[[This blog was originally posted on January 1, 2013]]
I once had a delightful student who, despite her actual talent for interpretation, would get incredibly frustrated by the ambiguity of much of the literature that we would read for class. I could always see the wheels turning and her brows furrowing when she would begin to explain her interpretation, particularly when she didn’t quite have an end in sight. As a major in social sciences, she wanted unambiguous results and quantifiable answers.
And that’s just not what we do in literary studies.
From my perspective, it was actually delightful: when I see students struggle like that, I know that they’re developing intellectually. I’ve always enjoyed the ambiguity of interpretation – or at least the possibility of multiple interpretations. I’ve also generally been most interested in the many links that we can make across works of literature.
Most importantly, though, I think it’s important to emphasize with our students that this is a valuable skill: I’m reminded of Keats’ idea of negative capability or of James Baldwin’s idea in “Notes of a Native Son” of holding two apparently opposing ideas in his mind. An ability to operate within that ambiguity, or to balance opposing ideas is necessary in our modern world: it allows us to deal with nuance and to sort out the complexities of our global lives.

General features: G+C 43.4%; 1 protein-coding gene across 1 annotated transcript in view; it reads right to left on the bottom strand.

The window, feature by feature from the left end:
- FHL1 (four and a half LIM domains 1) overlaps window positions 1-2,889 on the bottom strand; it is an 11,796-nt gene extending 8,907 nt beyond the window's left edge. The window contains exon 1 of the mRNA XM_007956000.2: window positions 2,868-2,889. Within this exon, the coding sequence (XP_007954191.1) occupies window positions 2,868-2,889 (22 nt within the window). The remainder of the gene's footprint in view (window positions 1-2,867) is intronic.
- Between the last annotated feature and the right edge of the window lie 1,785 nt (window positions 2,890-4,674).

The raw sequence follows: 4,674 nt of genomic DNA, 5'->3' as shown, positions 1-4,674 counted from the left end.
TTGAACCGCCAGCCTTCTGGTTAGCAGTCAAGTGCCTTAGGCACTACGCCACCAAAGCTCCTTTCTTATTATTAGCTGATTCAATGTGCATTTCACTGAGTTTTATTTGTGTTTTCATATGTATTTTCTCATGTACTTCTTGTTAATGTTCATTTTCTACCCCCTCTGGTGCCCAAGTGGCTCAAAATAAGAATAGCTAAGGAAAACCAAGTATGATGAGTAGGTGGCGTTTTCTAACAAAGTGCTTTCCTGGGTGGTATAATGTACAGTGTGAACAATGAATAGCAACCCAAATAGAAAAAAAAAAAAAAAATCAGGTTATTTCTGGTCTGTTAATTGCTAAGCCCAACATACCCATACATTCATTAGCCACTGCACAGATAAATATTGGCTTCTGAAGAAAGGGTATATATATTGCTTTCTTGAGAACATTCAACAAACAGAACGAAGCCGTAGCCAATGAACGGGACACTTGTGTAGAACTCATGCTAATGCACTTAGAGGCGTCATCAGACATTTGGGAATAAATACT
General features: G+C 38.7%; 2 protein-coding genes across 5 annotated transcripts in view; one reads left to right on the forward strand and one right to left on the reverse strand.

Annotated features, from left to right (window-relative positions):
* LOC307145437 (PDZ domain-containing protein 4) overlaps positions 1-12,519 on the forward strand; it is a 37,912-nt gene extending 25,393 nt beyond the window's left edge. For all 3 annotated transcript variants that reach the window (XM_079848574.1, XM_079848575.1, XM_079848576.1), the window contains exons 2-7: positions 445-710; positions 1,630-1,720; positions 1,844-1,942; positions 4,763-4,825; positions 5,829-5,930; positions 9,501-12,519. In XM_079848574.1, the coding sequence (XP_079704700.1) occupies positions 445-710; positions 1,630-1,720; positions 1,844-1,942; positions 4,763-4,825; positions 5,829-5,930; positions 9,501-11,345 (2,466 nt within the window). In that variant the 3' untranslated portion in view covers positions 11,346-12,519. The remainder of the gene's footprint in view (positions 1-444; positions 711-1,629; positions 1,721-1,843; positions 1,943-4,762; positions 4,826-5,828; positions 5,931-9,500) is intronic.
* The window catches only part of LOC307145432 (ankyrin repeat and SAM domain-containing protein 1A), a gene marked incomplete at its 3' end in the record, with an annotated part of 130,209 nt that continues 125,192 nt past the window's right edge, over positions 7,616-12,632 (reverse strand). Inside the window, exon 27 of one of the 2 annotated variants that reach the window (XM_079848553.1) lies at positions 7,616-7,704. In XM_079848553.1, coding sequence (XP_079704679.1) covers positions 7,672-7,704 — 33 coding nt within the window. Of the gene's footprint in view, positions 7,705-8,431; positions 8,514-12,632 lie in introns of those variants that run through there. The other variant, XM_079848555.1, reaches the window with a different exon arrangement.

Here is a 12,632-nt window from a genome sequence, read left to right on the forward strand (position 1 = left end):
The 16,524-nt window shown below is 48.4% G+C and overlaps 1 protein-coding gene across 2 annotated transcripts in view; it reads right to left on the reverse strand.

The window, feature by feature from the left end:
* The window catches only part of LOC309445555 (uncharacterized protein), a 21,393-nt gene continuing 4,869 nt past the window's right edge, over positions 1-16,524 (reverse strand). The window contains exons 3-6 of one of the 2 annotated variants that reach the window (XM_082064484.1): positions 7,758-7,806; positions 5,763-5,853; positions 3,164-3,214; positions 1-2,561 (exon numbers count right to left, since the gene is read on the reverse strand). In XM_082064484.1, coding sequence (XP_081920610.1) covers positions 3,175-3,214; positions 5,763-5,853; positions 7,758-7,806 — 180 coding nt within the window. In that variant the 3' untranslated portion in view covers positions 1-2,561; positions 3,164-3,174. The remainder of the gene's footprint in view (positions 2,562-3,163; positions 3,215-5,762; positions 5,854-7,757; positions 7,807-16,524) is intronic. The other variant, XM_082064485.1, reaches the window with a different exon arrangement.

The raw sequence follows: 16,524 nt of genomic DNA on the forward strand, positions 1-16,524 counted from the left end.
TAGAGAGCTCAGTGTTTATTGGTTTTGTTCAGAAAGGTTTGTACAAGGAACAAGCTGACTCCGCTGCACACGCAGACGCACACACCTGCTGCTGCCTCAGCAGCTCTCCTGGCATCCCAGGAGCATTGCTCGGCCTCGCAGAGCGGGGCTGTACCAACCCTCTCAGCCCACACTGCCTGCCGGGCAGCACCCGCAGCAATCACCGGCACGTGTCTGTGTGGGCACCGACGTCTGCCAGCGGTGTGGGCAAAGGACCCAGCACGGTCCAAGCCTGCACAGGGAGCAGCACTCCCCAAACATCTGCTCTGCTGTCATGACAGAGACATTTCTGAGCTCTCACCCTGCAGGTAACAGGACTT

So how do we do this? How do we encourage students to feel comfortable with ambiguity?
One way would be to have students work through their own interpretations in small groups in the classroom, without the immediate intervention of the professor/authority figure. They could then report back to the class, offering possible readings and asking questions to spark discussion. It’s important, at the outset, to point out that there are some interpretations that will be more plausible than others, and that there’s no single correct interpretation. At the same time, each interpretation needs to be supported by evidence from the text. So students need to be able to make a claim and back it up with specific passages.
This approach would be most productive for students in introductory literature courses – it could work particularly well for non-majors – because it encourages interdisciplinarity in interpretations. Asking students to talk about a text in terms of their own majors and areas of expertise will benefit the class discussion as a whole.
This approach does require a level of comfort on our part as instructors: We have to be willing to admit a lack of knowledge about something to our students (e.g., I’ve had students explain rules of football, the bone structure of birds, and music videos to me). It also means linking literature to things in our own lives, or with our own interests. It also means, I think, recognizing that our goal in the introduction to literature classroom is to develop the ideal reader, which is different from our goal in a graduate-level course on English.
And really, deep down, it’s about sharing our own love of reading and our own comfort with that ambiguity.